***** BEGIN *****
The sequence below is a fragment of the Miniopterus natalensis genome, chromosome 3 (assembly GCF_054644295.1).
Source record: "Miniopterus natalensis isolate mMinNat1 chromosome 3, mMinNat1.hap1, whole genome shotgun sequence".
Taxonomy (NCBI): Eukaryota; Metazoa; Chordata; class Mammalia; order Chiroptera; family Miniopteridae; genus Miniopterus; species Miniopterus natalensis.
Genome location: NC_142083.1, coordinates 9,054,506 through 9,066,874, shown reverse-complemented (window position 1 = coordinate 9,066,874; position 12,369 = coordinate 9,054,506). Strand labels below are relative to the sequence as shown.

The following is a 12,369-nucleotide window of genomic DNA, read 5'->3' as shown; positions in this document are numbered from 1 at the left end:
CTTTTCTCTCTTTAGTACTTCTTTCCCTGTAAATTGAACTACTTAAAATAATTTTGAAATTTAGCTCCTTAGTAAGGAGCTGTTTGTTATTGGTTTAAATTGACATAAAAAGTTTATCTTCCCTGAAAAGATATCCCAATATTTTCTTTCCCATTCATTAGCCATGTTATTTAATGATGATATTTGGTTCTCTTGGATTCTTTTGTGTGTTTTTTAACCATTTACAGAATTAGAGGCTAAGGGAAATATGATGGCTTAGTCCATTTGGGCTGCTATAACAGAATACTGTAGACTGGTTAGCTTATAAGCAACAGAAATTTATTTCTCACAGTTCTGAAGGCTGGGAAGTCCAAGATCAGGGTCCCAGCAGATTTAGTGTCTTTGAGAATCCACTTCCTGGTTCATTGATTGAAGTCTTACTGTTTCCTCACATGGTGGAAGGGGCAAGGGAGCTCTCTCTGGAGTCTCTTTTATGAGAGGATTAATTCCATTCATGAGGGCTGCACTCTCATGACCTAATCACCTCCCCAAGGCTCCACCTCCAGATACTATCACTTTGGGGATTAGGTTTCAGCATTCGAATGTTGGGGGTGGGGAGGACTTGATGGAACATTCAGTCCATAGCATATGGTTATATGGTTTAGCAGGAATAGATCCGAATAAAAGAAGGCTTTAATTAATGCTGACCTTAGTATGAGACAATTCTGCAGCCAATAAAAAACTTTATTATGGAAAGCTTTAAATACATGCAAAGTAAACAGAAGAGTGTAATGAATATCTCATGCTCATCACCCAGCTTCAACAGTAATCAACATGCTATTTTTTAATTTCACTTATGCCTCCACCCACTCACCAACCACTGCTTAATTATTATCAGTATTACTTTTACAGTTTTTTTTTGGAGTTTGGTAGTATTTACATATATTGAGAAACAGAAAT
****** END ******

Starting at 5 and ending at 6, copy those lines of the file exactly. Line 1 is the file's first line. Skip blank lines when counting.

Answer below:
The following is a 12,369-nucleotide window of genomic DNA, read 5'->3' as shown; positions in this document are numbered from 1 at the left end:
CTTTTCTCTCTTTAGTACTTCTTTCCCTGTAAATTGAACTACTTAAAATAATTTTGAAATTTAGCTCCTTAGTAAGGAGCTGTTTGTTATTGGTTTAAATTGACATAAAAAGTTTATCTTCCCTGAAAAGATATCCCAATATTTTCTTTCCCATTCATTAGCCATGTTATTTAATGATGATATTTGGTTCTCTTGGATTCTTTTGTGTGTTTTTTAACCATTTACAGAATTAGAGGCTAAGGGAAATATGATGGCTTAGTCCATTTGGGCTGCTATAACAGAATACTGTAGACTGGTTAGCTTATAAGCAACAGAAATTTATTTCTCACAGTTCTGAAGGCTGGGAAGTCCAAGATCAGGGTCCCAGCAGATTTAGTGTCTTTGAGAATCCACTTCCTGGTTCATTGATTGAAGTCTTACTGTTTCCTCACATGGTGGAAGGGGCAAGGGAGCTCTCTCTGGAGTCTCTTTTATGAGAGGATTAATTCCATTCATGAGGGCTGCACTCTCATGACCTAATCACCTCCCCAAGGCTCCACCTCCAGATACTATCACTTTGGGGATTAGGTTTCAGCATTCGAATGTTGGGGGTGGGGAGGACTTGATGGAACATTCAGTCCATAGCATATGGTTATATGGTTTAGCAGGAATAGATCCGAATAAAAGAAGGCTTTAATTAATGCTGACCTTAGTATGAGACAATTCTGCAGCCAATAAAAAACTTTATTATGGAAAGCTTTAAATACATGCAAAGTAAACAGAAGAGTGTAATGAATATCTCATGCTCATCACCCAGCTTCAACAGTAATCAACATGCTATTTTTTAATTTCACTTATGCCTCCACCCACTCACCAACCACTGCTTAATTATTATCAGTATTACTTTTACAGTTTTTTTTTGGAGTTTGGTAGTATTTACATATATTGAGAAACAGAAAT